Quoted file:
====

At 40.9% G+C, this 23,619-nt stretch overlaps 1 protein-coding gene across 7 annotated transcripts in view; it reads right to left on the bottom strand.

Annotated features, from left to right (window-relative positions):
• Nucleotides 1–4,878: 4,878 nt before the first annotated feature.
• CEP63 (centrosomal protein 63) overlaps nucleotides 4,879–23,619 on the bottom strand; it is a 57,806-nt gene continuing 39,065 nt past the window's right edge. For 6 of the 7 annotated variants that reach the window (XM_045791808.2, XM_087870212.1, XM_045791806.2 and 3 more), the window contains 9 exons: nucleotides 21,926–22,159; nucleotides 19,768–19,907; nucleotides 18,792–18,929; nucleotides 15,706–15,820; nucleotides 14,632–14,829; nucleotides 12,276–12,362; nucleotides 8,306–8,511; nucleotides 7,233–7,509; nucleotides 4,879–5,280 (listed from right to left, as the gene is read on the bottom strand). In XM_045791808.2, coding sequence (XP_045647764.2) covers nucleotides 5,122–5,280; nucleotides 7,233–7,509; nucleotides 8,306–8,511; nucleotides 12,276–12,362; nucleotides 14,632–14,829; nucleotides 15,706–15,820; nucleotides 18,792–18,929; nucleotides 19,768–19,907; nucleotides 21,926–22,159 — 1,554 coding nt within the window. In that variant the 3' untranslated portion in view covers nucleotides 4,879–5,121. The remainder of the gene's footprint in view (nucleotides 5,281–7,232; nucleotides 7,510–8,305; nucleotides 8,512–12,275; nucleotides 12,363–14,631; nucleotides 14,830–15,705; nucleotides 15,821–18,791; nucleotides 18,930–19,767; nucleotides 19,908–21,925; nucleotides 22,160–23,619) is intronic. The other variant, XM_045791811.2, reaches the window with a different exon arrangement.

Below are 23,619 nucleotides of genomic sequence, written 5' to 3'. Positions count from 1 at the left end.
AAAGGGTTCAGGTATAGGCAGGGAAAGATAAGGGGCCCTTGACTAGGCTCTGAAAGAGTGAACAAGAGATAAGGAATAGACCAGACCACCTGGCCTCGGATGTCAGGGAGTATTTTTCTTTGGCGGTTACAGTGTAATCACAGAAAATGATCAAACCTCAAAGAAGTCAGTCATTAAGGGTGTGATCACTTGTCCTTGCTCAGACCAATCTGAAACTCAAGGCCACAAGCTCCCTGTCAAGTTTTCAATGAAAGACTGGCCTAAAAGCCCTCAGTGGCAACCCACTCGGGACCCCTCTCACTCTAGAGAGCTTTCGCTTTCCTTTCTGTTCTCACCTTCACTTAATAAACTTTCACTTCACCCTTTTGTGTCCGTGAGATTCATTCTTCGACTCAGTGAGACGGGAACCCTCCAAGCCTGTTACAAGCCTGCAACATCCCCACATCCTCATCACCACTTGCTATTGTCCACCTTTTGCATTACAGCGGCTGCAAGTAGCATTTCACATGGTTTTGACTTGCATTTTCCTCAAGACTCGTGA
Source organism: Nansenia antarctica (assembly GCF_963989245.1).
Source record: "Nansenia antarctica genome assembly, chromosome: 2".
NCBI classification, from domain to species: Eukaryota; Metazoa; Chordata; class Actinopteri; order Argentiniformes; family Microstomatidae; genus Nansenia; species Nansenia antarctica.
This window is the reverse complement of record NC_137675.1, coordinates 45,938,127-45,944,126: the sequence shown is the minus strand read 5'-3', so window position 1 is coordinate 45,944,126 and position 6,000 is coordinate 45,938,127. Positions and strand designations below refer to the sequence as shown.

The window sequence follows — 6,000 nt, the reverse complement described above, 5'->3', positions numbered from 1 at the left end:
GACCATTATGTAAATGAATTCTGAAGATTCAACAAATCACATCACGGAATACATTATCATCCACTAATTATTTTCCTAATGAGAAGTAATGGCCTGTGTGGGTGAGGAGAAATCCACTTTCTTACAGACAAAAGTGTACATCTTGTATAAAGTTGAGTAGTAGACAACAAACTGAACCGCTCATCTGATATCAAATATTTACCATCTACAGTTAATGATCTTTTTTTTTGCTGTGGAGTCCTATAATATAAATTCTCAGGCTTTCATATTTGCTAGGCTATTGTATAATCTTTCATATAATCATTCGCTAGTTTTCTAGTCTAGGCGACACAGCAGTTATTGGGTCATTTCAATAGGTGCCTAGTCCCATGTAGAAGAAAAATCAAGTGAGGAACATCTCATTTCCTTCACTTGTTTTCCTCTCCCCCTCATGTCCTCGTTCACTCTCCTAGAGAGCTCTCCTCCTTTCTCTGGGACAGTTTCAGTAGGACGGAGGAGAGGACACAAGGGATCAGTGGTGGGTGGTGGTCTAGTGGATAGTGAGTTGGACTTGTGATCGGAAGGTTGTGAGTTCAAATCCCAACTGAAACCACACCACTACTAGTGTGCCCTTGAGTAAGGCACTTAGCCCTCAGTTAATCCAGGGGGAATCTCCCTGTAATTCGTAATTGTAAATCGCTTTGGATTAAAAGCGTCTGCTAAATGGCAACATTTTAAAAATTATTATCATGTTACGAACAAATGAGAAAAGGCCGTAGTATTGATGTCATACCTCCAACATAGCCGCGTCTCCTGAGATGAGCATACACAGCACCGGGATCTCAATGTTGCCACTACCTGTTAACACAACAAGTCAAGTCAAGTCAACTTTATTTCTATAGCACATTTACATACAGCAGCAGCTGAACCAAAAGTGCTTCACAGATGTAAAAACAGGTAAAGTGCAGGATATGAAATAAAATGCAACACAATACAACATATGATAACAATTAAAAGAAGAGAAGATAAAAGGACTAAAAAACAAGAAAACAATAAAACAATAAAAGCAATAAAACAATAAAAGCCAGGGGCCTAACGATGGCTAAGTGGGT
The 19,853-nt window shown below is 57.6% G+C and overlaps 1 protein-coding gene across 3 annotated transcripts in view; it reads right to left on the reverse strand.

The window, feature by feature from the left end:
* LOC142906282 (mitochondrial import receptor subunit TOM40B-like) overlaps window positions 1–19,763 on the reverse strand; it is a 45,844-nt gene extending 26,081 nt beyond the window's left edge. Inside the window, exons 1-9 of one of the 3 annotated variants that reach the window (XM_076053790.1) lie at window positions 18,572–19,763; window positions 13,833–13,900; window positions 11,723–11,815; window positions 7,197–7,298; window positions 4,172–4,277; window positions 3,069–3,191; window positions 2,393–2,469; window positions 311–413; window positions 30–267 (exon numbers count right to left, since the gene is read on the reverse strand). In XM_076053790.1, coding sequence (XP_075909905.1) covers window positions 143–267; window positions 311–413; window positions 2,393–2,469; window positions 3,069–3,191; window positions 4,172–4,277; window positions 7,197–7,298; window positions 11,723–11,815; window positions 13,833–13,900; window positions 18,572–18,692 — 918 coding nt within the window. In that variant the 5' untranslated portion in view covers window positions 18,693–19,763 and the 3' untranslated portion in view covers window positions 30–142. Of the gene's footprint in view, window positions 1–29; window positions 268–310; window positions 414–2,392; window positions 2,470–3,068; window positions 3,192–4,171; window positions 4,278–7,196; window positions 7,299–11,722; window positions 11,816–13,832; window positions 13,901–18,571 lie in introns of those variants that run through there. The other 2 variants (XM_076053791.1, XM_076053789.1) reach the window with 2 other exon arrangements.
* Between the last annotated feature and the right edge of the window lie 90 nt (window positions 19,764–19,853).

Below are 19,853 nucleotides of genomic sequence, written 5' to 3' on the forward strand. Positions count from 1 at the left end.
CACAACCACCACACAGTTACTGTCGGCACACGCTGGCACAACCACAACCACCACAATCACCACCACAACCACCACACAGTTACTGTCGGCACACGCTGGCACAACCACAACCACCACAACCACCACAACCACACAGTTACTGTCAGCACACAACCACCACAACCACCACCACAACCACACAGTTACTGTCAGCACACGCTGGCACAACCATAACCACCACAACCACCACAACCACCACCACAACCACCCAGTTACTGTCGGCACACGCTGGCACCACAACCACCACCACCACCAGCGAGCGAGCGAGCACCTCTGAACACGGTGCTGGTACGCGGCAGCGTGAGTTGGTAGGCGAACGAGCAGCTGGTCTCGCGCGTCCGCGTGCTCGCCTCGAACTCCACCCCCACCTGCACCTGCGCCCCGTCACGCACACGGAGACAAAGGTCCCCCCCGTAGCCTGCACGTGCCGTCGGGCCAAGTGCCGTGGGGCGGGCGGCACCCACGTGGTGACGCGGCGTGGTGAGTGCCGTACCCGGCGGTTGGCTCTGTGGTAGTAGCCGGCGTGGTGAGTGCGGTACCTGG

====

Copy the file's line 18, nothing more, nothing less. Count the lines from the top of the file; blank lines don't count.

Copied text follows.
CACAACCACCACACAGTTACTGTCGGCACACGCTGGCACAACCACAACCACCACAATCACCACCACAACCACCACACAGTTACTGTCGGCACACGCTGGCACAACCACAACCACCACAACCACCACAACCACACAGTTACTGTCAGCACACAACCACCACAACCACCACCACAACCACACAGTTACTGTCAGCACACGCTGGCACAACCATAACCACCACAACCACCACAACCACCACCACAACCACCCAGTTACTGTCGGCACACGCTGGCACCACAACCACCACCACCACCAGCGAGCGAGCGAGCACCTCTGAACACGGTGCTGGTACGCGGCAGCGTGAGTTGGTAGGCGAACGAGCAGCTGGTCTCGCGCGTCCGCGTGCTCGCCTCGAACTCCACCCCCACCTGCACCTGCGCCCCGTCACGCACACGGAGACAAAGGTCCCCCCCGTAGCCTGCACGTGCCGTCGGGCCAAGTGCCGTGGGGCGGGCGGCACCCACGTGGTGACGCGGCGTGGTGAGTGCCGTACCCGGCGGTTGGCTCTGTGGTAGTAGCCGGCGTGGTGAGTGCGGTACCTGG